Hearing Voices

Hearing Voices

Hearing voices, also known as auditory hallucinations, is a symptom experienced by some individuals with mental health conditions such as schizophrenia, bipolar disorder, or major depression. It involves perceiving sounds, voices, or noises that others do not hear. These voices can be distressing, commanding, or conversational in nature.

How can it affect you?

Hearing voices can impact various aspects of life:

  • Emotional Well-being: Voices can cause fear, anxiety, confusion, or distress. Individuals may feel isolated or stigmatised due to their experiences.
  • Social Functioning: Hearing voices can lead to social withdrawal, isolation, and difficulties maintaining relationships due to the stigma associated with mental illness.
  • Cognitive Functioning: Voices can interfere with concentration, attention, and memory, affecting daily functioning at work, school, or home.


  • Perceiving voices, sounds, or noises that others do not hear
  • Voices may be experienced as internal or external
  • Voices may have different characteristics, such as being commanding, critical, or conversational
  • Distress or impairment in daily functioning due to the voices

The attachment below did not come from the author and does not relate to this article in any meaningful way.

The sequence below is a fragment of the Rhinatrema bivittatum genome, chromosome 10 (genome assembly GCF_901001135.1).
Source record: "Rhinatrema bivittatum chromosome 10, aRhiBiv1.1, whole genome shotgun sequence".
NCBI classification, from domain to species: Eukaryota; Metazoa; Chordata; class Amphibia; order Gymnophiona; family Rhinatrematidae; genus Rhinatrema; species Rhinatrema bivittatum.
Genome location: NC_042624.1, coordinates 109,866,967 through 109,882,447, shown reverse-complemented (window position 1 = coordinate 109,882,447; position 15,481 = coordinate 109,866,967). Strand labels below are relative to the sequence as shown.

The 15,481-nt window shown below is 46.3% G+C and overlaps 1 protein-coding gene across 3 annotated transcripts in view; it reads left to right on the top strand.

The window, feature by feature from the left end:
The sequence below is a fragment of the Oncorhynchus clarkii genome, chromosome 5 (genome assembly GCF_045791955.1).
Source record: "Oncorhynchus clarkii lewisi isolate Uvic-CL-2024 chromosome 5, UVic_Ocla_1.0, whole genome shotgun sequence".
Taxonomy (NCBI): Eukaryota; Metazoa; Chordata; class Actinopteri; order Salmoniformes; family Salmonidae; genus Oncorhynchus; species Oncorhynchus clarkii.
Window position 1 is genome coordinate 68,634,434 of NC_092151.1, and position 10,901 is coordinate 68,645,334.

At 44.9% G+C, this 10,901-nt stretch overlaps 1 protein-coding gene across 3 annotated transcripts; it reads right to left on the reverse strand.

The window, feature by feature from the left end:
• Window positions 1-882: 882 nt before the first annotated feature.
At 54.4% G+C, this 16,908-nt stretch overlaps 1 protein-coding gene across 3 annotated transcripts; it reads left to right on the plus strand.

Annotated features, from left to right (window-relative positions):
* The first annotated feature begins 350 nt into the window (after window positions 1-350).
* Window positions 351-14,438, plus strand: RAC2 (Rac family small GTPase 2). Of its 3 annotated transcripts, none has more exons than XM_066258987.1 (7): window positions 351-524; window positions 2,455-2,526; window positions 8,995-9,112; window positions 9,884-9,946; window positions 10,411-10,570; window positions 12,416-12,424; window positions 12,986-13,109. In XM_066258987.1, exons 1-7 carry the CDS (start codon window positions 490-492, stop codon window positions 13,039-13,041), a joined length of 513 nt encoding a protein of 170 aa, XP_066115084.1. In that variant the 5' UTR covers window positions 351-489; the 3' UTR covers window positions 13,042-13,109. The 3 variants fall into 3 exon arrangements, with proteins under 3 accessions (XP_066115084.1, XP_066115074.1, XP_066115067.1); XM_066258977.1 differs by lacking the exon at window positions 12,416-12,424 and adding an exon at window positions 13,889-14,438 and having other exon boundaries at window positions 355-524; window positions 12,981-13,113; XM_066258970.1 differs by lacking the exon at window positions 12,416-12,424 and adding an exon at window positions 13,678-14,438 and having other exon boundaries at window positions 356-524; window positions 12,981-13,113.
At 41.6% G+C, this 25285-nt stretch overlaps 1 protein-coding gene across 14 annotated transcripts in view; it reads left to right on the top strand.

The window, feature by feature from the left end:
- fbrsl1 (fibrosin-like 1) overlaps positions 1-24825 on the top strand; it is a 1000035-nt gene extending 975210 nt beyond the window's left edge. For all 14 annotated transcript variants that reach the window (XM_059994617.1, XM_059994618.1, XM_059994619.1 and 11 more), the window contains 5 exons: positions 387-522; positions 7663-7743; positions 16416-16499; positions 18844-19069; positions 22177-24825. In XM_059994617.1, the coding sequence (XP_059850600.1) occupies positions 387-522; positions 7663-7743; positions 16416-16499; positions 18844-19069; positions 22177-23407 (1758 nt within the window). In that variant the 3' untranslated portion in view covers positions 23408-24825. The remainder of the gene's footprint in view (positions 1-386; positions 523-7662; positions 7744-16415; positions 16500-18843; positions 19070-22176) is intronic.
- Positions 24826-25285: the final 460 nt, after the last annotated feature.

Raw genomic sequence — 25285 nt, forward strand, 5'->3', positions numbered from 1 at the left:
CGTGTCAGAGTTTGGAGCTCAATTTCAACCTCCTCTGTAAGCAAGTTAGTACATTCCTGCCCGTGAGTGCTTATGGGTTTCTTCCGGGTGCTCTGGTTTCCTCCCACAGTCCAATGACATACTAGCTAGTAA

How can you manage hearing voices

Managing hearing voices involves a combination of approaches:

  • Medication: Antipsychotic medications prescribed by a psychiatrist can help reduce the frequency and intensity of hallucinations.
  • Therapy: Cognitive-behavioural therapy for psychosis (CBTp) and other forms of therapy can help individuals understand and cope with their experiences, challenge distressing beliefs about the voices, and learn coping strategies.
  • Self-Help Strategies: Techniques such as mindfulness, relaxation exercises, and distraction techniques can help individuals manage distress when experiencing voices.
  • Social Support: Building a support network of friends, family, or support groups can provide understanding, encouragement, and practical assistance during difficult times.
  • Holistic Approaches: Engaging in activities that promote overall well-being, such as regular exercise, healthy eating, sufficient sleep, and avoiding alcohol and drugs, can support mental health and reduce the impact of hearing voices.

Where to find help

Speak to your GP: Speak to your GP as soon as possible. They will be able to refer you to specialist services. 

Charities and organisations: Help is available from charities and organisations such as: The Hearing Voices Network, Intervoice online, Understanding Voices and the Voice Collective